He was serve in this capacity whilst the leadership in Moscow was to change – from Khrushchev, followed by Brezhnev, then Chernenko and Andropov … and. briefly, Gorbachev. 

Over such a long period, it is understandable that he is granted much credit for the development of the country and he was adept at attracting investment for the industrialization of the republic, with 150 large industrial complexes being constructed: many agro-processing plants, Hydro electric power stations, the textile plant, the development of the semiconduct0r industry, in the mining industry, for the production of construction materials such as cement, glass and slate … and so forth.  This was to gain him recognition throughout the whole of the Soviet Union.  Over 300,000 hectares of land were brought under a manged system of itrrigation, another 142.000 of land was reclaimed and brought into agricultural production.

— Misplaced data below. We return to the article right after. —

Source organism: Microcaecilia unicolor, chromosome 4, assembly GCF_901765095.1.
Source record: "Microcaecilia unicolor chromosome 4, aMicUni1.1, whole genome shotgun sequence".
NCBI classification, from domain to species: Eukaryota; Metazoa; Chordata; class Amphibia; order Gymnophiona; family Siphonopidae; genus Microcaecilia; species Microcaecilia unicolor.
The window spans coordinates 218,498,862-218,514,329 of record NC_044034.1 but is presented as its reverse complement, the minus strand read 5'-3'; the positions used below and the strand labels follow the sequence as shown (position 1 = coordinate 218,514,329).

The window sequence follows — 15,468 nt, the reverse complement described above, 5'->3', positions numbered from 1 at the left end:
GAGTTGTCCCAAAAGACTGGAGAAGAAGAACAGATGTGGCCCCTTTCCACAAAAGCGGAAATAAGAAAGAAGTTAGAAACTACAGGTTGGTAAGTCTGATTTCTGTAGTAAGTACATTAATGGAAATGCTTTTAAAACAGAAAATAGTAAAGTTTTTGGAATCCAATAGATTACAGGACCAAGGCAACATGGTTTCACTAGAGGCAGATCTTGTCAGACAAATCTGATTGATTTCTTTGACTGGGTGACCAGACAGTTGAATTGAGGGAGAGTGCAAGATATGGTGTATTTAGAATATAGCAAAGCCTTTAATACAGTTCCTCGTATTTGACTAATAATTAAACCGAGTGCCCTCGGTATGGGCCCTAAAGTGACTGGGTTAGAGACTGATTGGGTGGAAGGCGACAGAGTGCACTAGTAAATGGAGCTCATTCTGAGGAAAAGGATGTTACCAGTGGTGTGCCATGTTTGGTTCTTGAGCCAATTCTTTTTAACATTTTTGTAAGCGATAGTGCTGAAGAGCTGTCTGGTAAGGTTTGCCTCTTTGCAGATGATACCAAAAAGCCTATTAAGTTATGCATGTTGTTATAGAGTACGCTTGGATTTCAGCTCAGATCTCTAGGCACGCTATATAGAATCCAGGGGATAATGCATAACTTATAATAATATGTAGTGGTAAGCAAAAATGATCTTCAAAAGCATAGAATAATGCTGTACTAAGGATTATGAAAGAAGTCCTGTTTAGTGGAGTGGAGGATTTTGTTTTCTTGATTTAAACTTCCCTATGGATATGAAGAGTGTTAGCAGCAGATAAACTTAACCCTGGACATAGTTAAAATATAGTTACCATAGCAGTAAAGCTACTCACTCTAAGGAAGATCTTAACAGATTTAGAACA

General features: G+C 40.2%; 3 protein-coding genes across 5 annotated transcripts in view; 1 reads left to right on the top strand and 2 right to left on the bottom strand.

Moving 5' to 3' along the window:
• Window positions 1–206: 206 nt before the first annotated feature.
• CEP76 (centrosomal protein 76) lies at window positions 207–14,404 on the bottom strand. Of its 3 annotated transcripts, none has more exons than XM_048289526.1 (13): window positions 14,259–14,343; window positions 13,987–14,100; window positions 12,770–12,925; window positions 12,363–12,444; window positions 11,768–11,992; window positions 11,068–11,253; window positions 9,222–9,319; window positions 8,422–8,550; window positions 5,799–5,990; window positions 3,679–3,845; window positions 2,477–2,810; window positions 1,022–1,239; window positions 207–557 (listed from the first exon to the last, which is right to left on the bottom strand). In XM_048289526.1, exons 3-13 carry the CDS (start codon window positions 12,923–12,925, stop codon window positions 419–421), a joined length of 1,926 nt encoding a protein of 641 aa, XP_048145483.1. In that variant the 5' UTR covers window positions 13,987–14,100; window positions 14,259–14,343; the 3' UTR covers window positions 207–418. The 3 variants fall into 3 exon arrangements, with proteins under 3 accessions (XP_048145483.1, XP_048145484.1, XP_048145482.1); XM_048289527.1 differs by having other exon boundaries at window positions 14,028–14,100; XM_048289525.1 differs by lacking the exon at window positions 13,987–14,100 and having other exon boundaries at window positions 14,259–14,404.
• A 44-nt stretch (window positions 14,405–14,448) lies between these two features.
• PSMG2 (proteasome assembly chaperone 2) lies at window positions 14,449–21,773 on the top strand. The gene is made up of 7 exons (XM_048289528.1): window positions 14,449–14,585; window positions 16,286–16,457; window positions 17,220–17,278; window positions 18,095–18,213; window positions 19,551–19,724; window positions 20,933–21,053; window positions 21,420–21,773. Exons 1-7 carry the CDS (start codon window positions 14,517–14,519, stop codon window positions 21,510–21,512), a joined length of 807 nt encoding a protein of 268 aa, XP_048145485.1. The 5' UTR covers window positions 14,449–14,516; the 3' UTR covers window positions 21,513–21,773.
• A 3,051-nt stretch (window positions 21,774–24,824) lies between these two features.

He was also largely responsible for the development of Frunze, laying out a new city plan, overseeing the construction of many new buildings – including the marble clad prestigious projects such as the White House, Historical Museum, both the Kyrgyz and Russian Drama Theaters, the Museum of Fine Arts, the National Library and the Philharmonia … not to mention the many Zhiloi dom (residential buildings) – providing over half a million new apartments – and the expansion into the Micro-districts.  It wasn’t just construction, however, as he also promoted the management of  the park land – the “green spaces” for which Bishkek became became famous and is still a major and highly valued feature of the city, (… so much so that encroachments into the parkland can lead to scandal and protests).

He was (is) particularly proud of his achievements in raising the standard of living for the ordinary citizen – the improved accommodation and general improvement in the economic well being experienced during the period.  He also expanded the number of administrative positions and brought people of other ethnicities into a multicultural, mutli-ethnic community.